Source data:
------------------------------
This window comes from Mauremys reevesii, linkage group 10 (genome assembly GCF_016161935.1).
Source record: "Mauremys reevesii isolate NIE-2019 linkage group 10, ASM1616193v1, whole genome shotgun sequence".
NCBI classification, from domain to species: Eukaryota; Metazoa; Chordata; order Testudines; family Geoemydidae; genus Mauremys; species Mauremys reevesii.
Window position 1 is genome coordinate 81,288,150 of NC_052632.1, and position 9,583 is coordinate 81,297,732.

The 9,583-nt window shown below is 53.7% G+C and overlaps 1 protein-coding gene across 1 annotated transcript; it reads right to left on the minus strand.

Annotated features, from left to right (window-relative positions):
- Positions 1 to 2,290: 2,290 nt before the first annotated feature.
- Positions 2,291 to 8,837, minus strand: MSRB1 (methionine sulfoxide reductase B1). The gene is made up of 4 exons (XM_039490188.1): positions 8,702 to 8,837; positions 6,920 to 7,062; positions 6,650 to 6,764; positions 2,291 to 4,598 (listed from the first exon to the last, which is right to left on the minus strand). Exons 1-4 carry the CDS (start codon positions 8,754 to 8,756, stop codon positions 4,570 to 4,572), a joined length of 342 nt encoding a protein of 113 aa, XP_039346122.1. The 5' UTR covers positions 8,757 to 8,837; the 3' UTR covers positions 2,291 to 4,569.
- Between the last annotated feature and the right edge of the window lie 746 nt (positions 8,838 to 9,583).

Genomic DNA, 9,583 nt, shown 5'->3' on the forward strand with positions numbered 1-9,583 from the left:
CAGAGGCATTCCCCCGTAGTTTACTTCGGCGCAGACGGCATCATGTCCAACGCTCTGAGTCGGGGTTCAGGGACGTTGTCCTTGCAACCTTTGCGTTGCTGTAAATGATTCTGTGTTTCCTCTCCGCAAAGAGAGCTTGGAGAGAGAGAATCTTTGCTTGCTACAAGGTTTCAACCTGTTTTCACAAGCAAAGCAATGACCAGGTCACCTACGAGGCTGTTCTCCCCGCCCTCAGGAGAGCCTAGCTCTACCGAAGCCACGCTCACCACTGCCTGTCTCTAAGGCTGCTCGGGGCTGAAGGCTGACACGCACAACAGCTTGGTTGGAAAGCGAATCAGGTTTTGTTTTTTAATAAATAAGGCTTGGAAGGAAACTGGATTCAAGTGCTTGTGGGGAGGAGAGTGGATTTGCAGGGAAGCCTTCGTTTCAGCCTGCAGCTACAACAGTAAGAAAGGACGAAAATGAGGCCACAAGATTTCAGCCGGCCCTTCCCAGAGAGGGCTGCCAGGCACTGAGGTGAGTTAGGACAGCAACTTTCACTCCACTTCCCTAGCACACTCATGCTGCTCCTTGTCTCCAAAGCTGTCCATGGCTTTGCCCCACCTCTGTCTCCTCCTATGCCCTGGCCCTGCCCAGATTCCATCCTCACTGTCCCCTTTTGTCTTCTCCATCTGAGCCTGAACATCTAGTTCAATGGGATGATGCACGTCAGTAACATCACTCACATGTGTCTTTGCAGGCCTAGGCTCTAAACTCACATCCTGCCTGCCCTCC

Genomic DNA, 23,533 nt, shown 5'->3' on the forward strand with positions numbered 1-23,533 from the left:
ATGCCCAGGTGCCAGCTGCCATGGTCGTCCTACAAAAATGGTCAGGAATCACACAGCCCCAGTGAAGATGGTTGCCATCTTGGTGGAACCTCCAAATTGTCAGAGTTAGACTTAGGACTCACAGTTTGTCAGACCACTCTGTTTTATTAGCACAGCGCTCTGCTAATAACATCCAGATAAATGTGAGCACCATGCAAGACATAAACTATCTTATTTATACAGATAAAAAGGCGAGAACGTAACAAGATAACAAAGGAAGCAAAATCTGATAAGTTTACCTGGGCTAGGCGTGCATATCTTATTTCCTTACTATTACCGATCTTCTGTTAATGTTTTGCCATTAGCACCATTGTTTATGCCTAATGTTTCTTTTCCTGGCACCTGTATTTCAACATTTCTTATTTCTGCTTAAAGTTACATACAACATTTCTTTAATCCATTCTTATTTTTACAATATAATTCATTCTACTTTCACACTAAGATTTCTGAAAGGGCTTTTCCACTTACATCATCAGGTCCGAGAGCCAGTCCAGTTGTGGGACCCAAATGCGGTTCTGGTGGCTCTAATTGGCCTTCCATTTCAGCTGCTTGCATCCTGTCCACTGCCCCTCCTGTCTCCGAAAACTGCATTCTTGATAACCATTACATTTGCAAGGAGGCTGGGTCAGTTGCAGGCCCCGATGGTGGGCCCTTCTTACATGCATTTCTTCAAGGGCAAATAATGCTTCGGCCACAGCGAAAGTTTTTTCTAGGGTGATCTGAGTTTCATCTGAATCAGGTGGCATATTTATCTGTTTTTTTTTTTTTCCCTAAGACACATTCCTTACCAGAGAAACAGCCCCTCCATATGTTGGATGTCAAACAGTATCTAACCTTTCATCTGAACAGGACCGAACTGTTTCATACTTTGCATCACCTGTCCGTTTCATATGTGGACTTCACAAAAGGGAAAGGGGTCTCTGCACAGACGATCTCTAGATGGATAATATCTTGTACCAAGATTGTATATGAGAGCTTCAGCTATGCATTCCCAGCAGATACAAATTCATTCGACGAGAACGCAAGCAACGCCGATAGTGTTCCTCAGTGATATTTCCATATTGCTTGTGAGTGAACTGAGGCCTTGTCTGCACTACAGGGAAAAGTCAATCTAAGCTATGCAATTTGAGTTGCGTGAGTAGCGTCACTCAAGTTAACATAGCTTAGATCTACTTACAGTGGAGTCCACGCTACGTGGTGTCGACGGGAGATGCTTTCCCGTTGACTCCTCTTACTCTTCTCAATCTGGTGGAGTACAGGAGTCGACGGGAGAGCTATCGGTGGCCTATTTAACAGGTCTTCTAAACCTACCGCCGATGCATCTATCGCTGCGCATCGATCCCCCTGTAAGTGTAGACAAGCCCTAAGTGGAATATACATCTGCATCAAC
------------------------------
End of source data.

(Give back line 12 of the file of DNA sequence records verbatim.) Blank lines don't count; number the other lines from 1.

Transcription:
Genomic DNA, 23,533 nt, shown 5'->3' on the forward strand with positions numbered 1-23,533 from the left: